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It is always a treat to be able to introduce wine lovers to a new, real talent! Champagne has seen over the years a certain amount of fantastic grower-vignerons moving from selling grapes to making their own Champagnes, for our great delight. So today let us introduce you to Emilien Feneuil whose first vintage is nothing short of impressive and soulful!
It was an unusually chilly Spring in the region. April of last year brought deadly frosts, damaging the vines and their young buds. Winter 2018-19 had been relatively mild, like most of the previous winters - not giving the plant or its environment any real dormancy, squeezing out the sap from the canes along with the life of the vines. The vegetation was weeks ahead of schedule when the freezing mornings hit. The dawns were filled with scattered icicles and smokeshields created by the growers in hopes of shielding the buds.
I was in Champagne for a couple of days, visiting the region with the great team of Transatlantic Bubbles - Jeff Hellman and Mike Carleton, as well as some fellow colleagues including CSW’s very own John “Mac & Cheese Master” McIlwain. We were tasting with their growers all around the region, sharing first-hand explanations about the different farming practices each of them was applying in order to better express their terroir in a region where conventional chemical farming traditionally ruled (even the grands crus.) All are committed to try to understand their soils and their vines: from conscientious sustainable viticulture (like Agnès Corbon) to organic (Vincent Laval) and biodynamic with phytotherapy and aromatherapy (Benoit Marguet). They are pondering the consequences of their viticulture, with the asserted goal to preserve and enhance these fragile ecosystems and to reverse the historical trend. The human factor - their staff, their mentorship, their business relationships, etc. - is also an integrated part of their philosophy. Working with such growers and personalities is the DNA of Transatlantic Bubbles, and they are uncompromising. So when Mike told us “I would like to make a stop on the way to our next appointment. I want to show you a very unique vineyard, farmed by a very unique vigneron we may work with” I knew it would be special.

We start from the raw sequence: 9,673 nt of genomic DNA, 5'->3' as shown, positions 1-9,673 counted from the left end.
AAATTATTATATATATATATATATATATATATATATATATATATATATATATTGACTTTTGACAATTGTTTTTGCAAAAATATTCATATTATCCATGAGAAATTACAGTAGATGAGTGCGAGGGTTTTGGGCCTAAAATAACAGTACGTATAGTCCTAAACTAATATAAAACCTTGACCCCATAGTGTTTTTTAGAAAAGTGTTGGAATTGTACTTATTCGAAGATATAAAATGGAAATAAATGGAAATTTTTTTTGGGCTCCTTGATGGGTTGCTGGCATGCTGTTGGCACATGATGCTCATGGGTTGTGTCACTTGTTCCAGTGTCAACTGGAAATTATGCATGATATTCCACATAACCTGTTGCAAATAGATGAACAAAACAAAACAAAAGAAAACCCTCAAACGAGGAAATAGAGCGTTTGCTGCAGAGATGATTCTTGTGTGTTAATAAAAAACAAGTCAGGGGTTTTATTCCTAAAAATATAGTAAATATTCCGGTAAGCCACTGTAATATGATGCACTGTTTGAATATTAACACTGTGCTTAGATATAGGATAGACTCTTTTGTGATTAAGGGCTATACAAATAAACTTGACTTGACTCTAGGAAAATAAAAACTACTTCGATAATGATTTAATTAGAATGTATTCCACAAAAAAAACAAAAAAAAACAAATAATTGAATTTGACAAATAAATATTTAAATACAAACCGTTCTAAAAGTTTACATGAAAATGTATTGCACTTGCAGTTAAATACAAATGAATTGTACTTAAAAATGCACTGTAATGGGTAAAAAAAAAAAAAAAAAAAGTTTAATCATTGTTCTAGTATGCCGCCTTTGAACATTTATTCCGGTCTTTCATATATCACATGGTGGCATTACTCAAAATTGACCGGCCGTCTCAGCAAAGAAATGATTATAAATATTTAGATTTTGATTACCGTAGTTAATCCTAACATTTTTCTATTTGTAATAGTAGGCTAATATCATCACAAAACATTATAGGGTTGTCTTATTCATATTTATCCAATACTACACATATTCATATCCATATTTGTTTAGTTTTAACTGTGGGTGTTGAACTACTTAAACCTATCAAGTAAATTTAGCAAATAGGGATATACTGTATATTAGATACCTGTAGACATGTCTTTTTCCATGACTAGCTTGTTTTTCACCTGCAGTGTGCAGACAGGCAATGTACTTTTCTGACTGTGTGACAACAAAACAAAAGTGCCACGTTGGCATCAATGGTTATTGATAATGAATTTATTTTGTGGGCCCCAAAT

As we stood on the side of the road, we contemplated one of Emilien Feneuil’s vineyards: Les Fiermonts, in the commune of Sermiers. The plot was bursting with life, a shining emerald oasis between brown-yellowish patches of dead lands where you could still see remnants of blue garbage bags (the infamous “gadoues” or Paris waste legally permitted to be used as “fertilizer” in Champagne until 1997). In this small vineyard no larger than an acre, a variety of grasses, flowers, nettles, dandelions and clover were growing together in beautiful harmony. The soil was supple like a soft carpet, and a delightful humus scent was floating. It just felt good. But the most remarkable were the various trees popping up here and there, just starting to display their leaves. It was a first for me to see agroforestry practiced in Champagne, and judging by the trunks of these trees this style of farming was not brand new. Indeed, Emilien had been actively practicing it for more than 10 years. We stayed half and hour or so, enjoying the moment to be in such a vineyard, not really wanting to move on, but really hoping we could enjoy a bottle of Champagne coming from these very vines. Then Mike told us: “Not today, no, but tomorrow at Bulles Bio, yes. Emilien will present his wines for the very first time. Could you taste? And could you let us know what you think? We think we should work with him.” That was great news.